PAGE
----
Simulations, HPC and technology — the new weapon against the coronavirus

A SARS-CoV-2 aerosol simulation in a classroom in which a window in the back of the room and a door in the front of the room are left open

It is still questionable if vaccines reduce the transmission of COVID-19 — scientists at NCSA developed a plan B

Along with vaccines and drugs, ventilation techniques are becoming a powerful weapon against the coronavirus. These devices clean the air of indoor spaces, such as classrooms, disposing of the SARS-CoV-2 virus. However, to construct and install fitting devices, researchers must first learn, how viable the virus is and how air cleaning systems can get rid of it in suitable time — before infection occurs. Recently, scientists at NCSA in Bulgaria performed simulations to examine these factors and laid the groundwork for anti-virus ventilation systems for classroom and other populated indoor locations.

In the fight against COVID-19, air decontamination technologies are becoming increasingly popular for buses, classrooms, universities, offices, and airplanes. The method is simple and effective: It can physically destroy the SARS-CoV-2 virus, and reduce the risk of infection.

How to get virus-free air

Building on work of Japanese scientists and organisations performed on Fugaku, the world’s fastest supercomputer, researchers at the PRACE-affiliated National Centre for Supercomputing Applications (NCSA) in Bulgaria determined, how long droplets and aerosols loaded with virus linger in indoor spaces like classrooms. Their calculations examined specific conditions of indoor areas in detail, like the room’s size and presence of windows and doors.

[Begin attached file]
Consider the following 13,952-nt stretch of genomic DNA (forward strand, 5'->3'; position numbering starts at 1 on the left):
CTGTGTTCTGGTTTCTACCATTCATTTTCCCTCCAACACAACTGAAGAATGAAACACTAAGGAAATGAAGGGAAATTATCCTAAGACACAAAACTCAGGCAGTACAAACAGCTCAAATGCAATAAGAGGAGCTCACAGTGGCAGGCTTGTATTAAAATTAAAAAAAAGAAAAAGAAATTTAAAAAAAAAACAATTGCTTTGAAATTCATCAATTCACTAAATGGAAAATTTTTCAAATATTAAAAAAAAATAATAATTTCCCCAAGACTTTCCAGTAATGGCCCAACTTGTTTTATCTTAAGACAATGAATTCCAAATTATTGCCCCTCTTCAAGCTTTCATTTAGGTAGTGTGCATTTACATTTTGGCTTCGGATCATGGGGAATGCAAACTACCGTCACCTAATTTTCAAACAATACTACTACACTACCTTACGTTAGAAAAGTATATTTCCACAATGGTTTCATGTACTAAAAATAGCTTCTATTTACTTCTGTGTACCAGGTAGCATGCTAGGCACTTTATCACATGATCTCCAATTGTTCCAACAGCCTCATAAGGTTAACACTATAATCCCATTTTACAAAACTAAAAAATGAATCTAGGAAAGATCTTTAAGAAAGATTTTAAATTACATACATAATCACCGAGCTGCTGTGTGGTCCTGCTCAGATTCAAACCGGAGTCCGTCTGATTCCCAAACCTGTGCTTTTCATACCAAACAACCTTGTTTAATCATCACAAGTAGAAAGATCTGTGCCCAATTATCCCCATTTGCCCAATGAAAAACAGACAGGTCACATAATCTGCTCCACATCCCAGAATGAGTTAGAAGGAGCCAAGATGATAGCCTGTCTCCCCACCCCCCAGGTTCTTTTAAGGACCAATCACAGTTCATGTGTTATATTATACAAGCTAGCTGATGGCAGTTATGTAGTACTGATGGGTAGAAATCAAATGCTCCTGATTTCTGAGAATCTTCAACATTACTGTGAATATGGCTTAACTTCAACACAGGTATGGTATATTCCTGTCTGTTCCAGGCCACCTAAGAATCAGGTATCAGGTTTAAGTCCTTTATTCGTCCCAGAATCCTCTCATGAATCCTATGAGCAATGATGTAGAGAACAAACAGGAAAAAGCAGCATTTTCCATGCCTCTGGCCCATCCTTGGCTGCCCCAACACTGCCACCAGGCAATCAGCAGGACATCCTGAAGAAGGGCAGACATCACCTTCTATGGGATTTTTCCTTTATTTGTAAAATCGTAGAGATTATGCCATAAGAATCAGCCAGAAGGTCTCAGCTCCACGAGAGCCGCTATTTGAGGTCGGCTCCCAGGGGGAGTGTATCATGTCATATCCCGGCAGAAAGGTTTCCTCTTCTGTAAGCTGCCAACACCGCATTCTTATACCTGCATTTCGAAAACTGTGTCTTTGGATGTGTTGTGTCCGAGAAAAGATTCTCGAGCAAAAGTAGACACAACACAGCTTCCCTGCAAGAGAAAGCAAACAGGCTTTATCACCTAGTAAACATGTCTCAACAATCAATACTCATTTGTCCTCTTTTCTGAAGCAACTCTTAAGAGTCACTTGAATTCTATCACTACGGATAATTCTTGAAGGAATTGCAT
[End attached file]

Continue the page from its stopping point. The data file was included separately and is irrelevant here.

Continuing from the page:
A simulation in a classroom by the supercomputer Fugaku, in which a window in the back of the room and a door in the front of the room are left open

A simulation in a classroom by the supercomputer Fugaku, in which a window in the back of the room and a door in the front of the room are left open.
Image credit: Kyoto Institute of Technology, supported by Kobe University, Kajima Corp. and Riken Center for Computational Science

Based on these calculations, the NCSA scientists helped to develop a ventilation system that also includes air sterilisation by UV-light with the goal to reduce the concentration of viral aerosols to a level at which infection is fully prevented. The new ventilation system will be tailor-made for each room layout in schools and universities. NCSA will launch the project together with the Ministry of Education and Science and the Municipality of Sofia to be a part of Sofia’s and other Bulgarian cities’ initiatives to ensure a safe environment for children everywhere and at all times.

Go on to read the full story on the NCSA website.

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